To Jeremy Hunt, Secretary of State for Health

To Jeremy Hunt, Secretary of State for Health

Rt Hon Jeremy Hunt, PC, MP
Secretary of State for Health
Richmond House, 79 Whitehall
London SW1A 2NS

January 20, 2013

Dear Mr Hunt

Brian Mawhinney, a predecessor in your office, launching the Mary Seacole awards in 1994, contributed significantly to the misinformation about Seacole in circulation. Presumably he did not write his own speech, and we accordingly wish to warn you of the bank of misinformation existing about Seacole in your own office.

In his speech the then secretary for health erroneously stated that Seacole had “considerable nursing skills and made a major contribution to nursing the wounded in the Crimean War,” and that she “later worked as a nurse in and around London.” She was “in fact,” he claimed, “an outstanding black British nurse.”

However Seacole did none of these things. She did not nurse the wounded in the Crimean War, and she did not nurse in London, at any time. She was a boarding house keeper in Jamaica, who later ran a restaurant/store in Panama and then in the Crimea. She was known to be kind to soldiers in providing herbal remedies to them-all walk-ins, not the wounded. She missed the three largest battles of the war, but did provide assistance on three days in 1855: 18 June, 23 August and 8 September-in each case a few hours, post-battle. She also gave out hot tea and lemonade to soldiers waiting transport to the Scutari hospitals. No doubt Mrs Seacole acted kindly on these occasions, but her work would hardly count as a “major” contribution.

She spent her last years in Britain, but was never a “British nurse,” for she never nursed in Britain. She is commonly called “black” now, but it should be realized that Seacole was three quarters white, proud of her Scots heritage, but not of her African heritage-the words “black” and “African” never appear in her memoir in connection with her. She was married to a white man, had a white business partner, and all her customers were white. Like white Jamaicans, she hired blacks-indeed she had two black servants with her both in Panama and the Crimea. To call her “black” then is somewhat incongruous, especially when it is realized that her own views of “good-for-nothing” blacks and “niggers” were far from enlightened, if understandable for the time. To name her now as a “black British nurse” is to misrepresent her.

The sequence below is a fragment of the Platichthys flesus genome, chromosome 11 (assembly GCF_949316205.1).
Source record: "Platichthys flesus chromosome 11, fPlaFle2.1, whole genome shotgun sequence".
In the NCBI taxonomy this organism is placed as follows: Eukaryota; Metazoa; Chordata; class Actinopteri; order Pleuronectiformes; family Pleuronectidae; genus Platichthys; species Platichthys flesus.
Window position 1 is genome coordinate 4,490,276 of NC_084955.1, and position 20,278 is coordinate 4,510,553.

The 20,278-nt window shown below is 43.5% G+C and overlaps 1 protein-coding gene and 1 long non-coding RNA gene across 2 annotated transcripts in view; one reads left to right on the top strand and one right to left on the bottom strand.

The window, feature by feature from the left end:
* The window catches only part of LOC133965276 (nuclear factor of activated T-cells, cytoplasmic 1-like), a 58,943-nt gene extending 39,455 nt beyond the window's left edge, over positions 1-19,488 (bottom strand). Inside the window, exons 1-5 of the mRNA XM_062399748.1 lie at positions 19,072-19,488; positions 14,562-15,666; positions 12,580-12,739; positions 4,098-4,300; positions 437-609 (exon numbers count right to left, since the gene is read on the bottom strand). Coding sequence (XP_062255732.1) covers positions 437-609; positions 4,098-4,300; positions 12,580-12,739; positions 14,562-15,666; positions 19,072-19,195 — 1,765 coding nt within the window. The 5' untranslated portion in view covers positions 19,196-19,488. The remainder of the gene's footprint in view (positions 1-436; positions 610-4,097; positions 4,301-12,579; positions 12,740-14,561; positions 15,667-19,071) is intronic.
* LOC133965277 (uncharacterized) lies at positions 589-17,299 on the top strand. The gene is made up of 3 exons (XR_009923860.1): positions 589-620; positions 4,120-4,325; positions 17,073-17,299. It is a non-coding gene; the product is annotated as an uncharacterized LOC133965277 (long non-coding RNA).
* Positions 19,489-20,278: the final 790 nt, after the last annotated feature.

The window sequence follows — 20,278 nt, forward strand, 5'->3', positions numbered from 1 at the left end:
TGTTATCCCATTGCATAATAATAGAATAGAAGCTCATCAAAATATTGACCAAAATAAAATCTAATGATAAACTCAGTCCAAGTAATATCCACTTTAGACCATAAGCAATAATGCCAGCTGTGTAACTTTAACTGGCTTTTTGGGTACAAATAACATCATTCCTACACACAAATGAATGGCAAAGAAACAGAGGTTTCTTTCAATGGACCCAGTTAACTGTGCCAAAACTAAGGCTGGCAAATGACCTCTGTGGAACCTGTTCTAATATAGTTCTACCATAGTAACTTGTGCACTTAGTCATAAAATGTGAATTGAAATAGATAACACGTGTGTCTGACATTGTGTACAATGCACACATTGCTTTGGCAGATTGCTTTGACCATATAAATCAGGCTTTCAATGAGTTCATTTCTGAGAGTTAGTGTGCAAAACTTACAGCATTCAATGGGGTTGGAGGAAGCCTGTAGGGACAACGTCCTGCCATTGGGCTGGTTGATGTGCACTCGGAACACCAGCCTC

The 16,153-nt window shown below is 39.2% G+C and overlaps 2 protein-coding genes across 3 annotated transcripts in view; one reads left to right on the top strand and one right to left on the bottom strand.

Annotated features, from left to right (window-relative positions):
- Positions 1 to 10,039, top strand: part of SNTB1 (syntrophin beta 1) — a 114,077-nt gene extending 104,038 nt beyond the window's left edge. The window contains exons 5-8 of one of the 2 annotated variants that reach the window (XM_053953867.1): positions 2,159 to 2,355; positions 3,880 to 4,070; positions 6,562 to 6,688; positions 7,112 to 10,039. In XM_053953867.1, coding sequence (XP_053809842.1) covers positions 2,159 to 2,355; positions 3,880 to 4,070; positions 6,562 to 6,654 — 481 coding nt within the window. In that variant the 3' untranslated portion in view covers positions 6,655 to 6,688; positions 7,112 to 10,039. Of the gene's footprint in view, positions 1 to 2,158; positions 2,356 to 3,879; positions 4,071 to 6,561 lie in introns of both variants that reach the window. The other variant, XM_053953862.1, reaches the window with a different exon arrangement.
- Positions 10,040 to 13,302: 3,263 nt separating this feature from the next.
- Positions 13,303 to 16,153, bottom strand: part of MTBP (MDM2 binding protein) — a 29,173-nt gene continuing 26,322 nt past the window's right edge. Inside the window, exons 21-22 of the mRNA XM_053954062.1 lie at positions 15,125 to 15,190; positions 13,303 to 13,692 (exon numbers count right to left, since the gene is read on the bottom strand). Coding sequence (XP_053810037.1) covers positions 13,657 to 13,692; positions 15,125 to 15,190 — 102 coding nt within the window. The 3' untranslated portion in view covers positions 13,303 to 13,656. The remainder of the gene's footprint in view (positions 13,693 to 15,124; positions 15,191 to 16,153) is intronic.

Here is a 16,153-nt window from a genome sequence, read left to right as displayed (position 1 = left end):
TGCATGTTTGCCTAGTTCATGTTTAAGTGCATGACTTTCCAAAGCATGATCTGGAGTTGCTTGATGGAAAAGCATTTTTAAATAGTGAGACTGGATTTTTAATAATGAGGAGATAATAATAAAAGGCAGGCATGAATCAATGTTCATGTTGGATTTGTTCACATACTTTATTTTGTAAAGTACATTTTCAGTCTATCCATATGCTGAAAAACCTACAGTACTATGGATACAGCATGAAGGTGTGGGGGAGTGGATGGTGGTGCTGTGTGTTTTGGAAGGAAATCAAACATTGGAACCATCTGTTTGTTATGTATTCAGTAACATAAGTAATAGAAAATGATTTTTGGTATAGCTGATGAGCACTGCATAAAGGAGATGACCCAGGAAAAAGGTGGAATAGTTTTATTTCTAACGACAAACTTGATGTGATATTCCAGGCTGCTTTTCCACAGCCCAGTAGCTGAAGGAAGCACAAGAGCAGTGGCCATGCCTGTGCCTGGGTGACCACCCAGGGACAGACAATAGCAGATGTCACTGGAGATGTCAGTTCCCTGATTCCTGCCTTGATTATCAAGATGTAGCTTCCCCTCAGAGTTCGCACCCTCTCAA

The secretary for health was correct in describing Seacole as a “contemporary” of Nightingale’s, but so were millions of people-the two met probably for about five minutes, but at no time worked together, for the obvious reason that Nightingale’s work during the Crimean War was to provide nursing and better nutrition for ordinary soldiers, while Seacole was running a restaurant, bar, takeaway and catering service for officers. That they were both in London 1856-59 and 1865-81 signifies nothing, for Nightingale was then highly occupied in starting training for nurses and sending out nurses to other hospitals, while Seacole was then effectively retired (apart from briefly, in 1856, trying to run a shop at Aldershot).

We would add that there are a number of other genuine black nurses, and nurses of Asian and other non-white backgrounds who deserve attention for their contribution. This inordinate concentration on Seacole has had the unhappy result of ignoring important contributions to nursing by a number of non-white pioneers. Mrs K.A. Pratt, for example, was an early black nurse in the NHS, and a leading figure in nursing when she went back to Nigeria. She would be a worthy person to commemorate in an award. See

Yours sincerely